Press Pool Story
New Britain Democrats are urging a ‘no’ vote on City Charter changes proposed by city’s Republican mayor, Erin Stewart, and the Republican-dominated City Council. Democrats are objecting to the proposals that, if approved, would create a four-year mayoral term and change the way the mayor and other municipal officials can raise their salaries.
The City Charter is the governing document of the city, tantamount to our city constitution. Changing it requires approval by the City Council and by city voters in a referendum. The Council has approved the proposed changes and has placed them before the voters in three, separate ballot questions. The first two questions would increase the term of office of the mayor and tax collector, both currently Republicans, from two to four years, and the third question would make a wide assortment of Charter changes.
However, at its September meeting the 48-member Democratic Town Committee, led by Chair Bill Shortell, unanimously opposed the proposed Charter changes in all three questions.
In a statement, New Britain Democrats said, that “Granting a four-year term to the mayor means there will be less accountability to taxpayers. At a time of property tax increases, higher fees and diminished services there is a need for voter oversight of the executive branch at every municipal election not every other one.”
Stewart has defended this proposed four year term as, “putting it much more in line with other cities throughout the state of Connecticut.”
But the Democrats counter that, “A four-year term with no provision for term limits or recall will upend the checks and balances that currently exist between Mayor and Council that are codified in the City Charter. Unlike the Mayor, the Common Council members would still have to run every two years, a difference that will diminish the oversight and authority of the legislative branch of city government.”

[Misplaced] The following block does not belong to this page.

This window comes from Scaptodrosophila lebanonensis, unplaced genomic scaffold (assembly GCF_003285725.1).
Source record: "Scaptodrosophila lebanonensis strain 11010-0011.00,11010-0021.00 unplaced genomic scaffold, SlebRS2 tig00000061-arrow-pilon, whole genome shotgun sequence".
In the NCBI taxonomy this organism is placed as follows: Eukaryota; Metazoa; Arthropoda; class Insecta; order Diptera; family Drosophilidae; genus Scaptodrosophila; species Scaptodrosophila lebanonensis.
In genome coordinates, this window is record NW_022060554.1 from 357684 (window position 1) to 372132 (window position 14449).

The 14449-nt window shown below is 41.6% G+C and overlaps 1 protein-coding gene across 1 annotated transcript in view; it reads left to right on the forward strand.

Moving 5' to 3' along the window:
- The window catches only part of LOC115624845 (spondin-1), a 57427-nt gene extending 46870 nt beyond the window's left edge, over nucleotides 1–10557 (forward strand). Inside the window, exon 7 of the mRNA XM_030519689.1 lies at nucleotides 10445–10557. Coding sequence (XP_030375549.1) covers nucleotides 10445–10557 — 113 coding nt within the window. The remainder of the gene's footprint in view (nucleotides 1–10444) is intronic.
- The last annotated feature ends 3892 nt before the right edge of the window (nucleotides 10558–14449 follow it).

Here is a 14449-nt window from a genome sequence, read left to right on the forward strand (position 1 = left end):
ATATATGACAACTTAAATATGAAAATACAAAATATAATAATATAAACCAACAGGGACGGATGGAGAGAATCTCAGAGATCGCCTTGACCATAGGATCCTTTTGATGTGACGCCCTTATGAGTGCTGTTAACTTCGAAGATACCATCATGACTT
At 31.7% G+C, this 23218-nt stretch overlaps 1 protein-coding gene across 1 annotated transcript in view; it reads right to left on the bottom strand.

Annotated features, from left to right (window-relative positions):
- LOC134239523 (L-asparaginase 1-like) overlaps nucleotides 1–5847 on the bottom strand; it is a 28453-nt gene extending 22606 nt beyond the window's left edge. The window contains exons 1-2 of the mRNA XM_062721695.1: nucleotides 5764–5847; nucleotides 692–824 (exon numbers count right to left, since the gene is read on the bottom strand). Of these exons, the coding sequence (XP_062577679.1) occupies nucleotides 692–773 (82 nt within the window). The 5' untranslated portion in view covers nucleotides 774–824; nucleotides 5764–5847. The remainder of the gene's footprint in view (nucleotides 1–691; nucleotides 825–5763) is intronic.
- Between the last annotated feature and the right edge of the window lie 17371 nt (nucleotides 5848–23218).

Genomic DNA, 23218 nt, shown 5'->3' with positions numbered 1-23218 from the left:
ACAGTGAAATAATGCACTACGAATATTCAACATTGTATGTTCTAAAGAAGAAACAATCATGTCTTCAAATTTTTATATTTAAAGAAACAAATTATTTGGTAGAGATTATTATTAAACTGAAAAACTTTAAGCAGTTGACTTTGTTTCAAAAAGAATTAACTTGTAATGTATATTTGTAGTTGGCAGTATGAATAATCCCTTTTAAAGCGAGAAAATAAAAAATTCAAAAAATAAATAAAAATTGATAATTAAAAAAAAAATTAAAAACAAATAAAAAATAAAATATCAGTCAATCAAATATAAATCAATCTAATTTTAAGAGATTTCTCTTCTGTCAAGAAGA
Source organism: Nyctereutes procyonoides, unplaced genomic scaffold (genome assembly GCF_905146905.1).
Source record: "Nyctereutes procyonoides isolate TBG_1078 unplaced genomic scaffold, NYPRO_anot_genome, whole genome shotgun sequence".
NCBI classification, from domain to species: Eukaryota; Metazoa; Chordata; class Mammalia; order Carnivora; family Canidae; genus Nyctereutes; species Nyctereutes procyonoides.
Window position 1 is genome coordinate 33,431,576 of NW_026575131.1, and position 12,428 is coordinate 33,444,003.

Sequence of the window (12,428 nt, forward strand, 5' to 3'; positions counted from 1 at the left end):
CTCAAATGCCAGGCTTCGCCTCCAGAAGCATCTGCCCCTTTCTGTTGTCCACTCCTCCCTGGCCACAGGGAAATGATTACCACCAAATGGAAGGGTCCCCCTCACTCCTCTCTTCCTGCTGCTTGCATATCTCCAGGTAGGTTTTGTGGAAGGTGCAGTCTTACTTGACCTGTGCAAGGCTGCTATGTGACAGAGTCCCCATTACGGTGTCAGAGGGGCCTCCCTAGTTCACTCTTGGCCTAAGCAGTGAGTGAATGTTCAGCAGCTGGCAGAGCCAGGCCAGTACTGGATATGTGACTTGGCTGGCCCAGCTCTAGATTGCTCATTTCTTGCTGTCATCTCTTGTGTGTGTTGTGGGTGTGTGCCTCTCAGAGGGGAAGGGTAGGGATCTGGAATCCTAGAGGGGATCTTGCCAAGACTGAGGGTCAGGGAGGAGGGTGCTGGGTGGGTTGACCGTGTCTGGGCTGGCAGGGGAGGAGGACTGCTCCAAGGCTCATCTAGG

“As important as municipal elections are,” the Democratic statement goes on to say that, “little more than three of 10 eligible voters now participate every two years. In municipal years with no mayoral election, that participation is likely to further decline, making City Hall further removed and less accountable to citizens. Mayoral and Council terms should be the same.”
Despite the significance of the term of office changes proposed in questions 1 and 2, great controversy has surrounded question 3.
“Voters should also say NO to question 3,” the Democrats say, “which is a hodge-podge of 11 changes, some of which are minor, but others that have a direct financial impact on the city.”
Stewart has described question 3 as merely “administrative and technical changes to our charter”. She has said, “I often refer to this as the ‘Not so sexy things that all of that all of you at home are quite interested in, but the things I am interested in from an administrative perspective, making my day to day job a little bit easier,'” such as changing the way water bills are issued.
Democrats, however, object that this question would make it easier for elected officials to increase their taxpayer-funded salaries. “The current charter says that any pay raises have to be done in odd-numbered years, meaning election years,” the Democrats say. “Trying to change the raises to non-election years is hiding them from the voters.”
Democrats go on to say that “the granting of pensions to certain appointed officials and altering the method of assessing water bills constitute more than ‘technicalities’ and need to be decided by voters independently of one another.
“We voters urge NO,” say the Democrats. “Let’s keep municipal government accountable to residents every two years. Say no to longer terms and no to less oversight when it comes to granting pay raises to elected officials.”